When I left hospital, fifteen years ago, my body from the waist down no longer felt a part of me. It was alive and had to be looked after, but it was dead weight that I had to haul around with me. It had no functional use other than as a counterbalance weight that helped me use what I had left up top. Dealing with my legs was strange! I no longer had any internal perception of them. As far as my consciousness was concerned, they no longer existed, and yet there they still were as large as life. My perception of them was purely external. I could see them and touch them, but such appreciation is no different from the way we are able to perceive someone else’s body. My relationship with my legs had become totally impersonal.
At the time I had little understanding of just how depleted my body also was from the waist up. I had muscular control over it, but those muscles had little foundation due to the collapse of intrinsic capacity (core strength). When viewed from the front, my torso looked good enough, but when viewed from the side, there was no depth to it at all. The depletion of my trunk was massive! However, my body from the waist up, although depleted, was very much a part of me still and a part of my consciousness.
For eleven years now (it seems like a lifetime), I have been slowly rebuilding this body of mine through the delivery of mechanical input into the system, to wake up deep structures within the body, increasing their volume and reintroducing them as structural elements in our bio-mechanical framework. Some work I can do on myself, but much of it is delivered by another person while I lie on a bench. It is possible to feel the input, but my involvement is totally passive. After all these years, I have become very tuned into the process. I appreciate the weaknesses within me and the changes we are engineering, but to start with much change was engineered without me even realising. The changes had to be pointed out to me by my consultant and teacher. The process is like building a sculpture. To start with the form of my body was severely lacking in volume and through the therapy we add in volume, targeting one specific area after another, just as you would keep adding clay to a sculpture to build up its form.
As we slowly, but surely, improve my physical condition, my legs more and more return to my perception. Functional use of them is still extremely limited, and will be until re-engineering of the trunk is complete, but they are alive once again. I can wave them around, even if there is yet no movement in the ankles, and feeling has largely returned. They are no longer dead weight that I have to lift with my arms to move. They are a part of me again and I can use muscles in the hips and thighs to place them as I move my body around. My relationship with my legs has become far more personal.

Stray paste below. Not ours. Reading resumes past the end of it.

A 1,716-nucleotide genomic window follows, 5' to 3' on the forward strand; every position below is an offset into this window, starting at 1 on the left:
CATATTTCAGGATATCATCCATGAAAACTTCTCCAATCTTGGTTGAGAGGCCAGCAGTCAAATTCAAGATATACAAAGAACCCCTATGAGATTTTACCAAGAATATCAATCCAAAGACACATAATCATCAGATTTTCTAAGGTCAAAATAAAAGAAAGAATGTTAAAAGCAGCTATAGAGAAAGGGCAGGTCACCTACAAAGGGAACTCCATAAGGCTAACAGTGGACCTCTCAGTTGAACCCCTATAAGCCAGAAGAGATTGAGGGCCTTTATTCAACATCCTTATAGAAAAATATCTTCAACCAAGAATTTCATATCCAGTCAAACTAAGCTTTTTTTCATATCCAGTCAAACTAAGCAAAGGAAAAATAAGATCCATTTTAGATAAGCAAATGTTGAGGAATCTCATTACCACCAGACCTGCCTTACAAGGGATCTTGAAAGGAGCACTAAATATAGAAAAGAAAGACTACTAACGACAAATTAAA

Although you may be able to feel the input delivered into the body and feel for the weaknesses we are addressing, feeling the body actually changing is another matter altogether. Changes tend to happen in successive waves of expansion and consolidation. First you get the volume and then that volume condenses to become strong, dense, solid structure. Viewing these changes is generally an external process and often they need to be pointed out to me. If I then feel for them with my hands I can start to get a picture of what is happening which may then make sense of any internal perception. Even internal perception is the use of our head to appreciate our body below and is somewhat removed from the self. Changes happen without me knowing about them and it is only afterwards that I investigate what has occurred. Changes in the head itself, however, are a different matter altogether.
There was a time when I couldn’t conceive the possibility of changing the structure of the head, or that a head could decline in quality, being such a solid structure. The head, though, is not so solid. The skull is made up of plates and filled with the soft tissue of the brain. This internal tissue has a volume, density and pressure which defines the position of the plates around it. The jaw is attached to the skull by joints either side; joints which have an hydraulic capacity that can decline. The head can most certainly become weak. In recent months, and after many hours of work, my head has undergone quite dramatic change. Over a period of a few weeks there was a real expansion of the skull in the ‘coronal plane’ (the plane that divides the body into anterior and posterior halves). This expansion was then followed by a slow consolidation, leaving me with a very different structure to my head. My head became much more rounded in the coronal plane and ridges appeared at the edge of the eye sockets, leaving me with hollows to now fill in, in the temple regions. Unlike changes in the rest of the body, you cannot escape from noticing changes in the head while they are taking place. This recent change in my head affected my health in a way that a cold might. My face became flushed and my temperature regulation impaired. I lacked energy and vibrance and had to take time out to be still and quiet. I could also feel the expansion happening. Changes in the head are really ‘kind of personal’.
As I said, changes tend to happen in successive waves, but this expansion of the head was more like an earthquake to be followed only by small after shocks. There is, however, more change to come in my head and I am now keenly awaiting an earthquake in the ‘sagittal plane’ (the plane that divides the body into left and right halves) to bring the lower posterior of my head back out, so creating that true bio-mechanical foundation for the spine.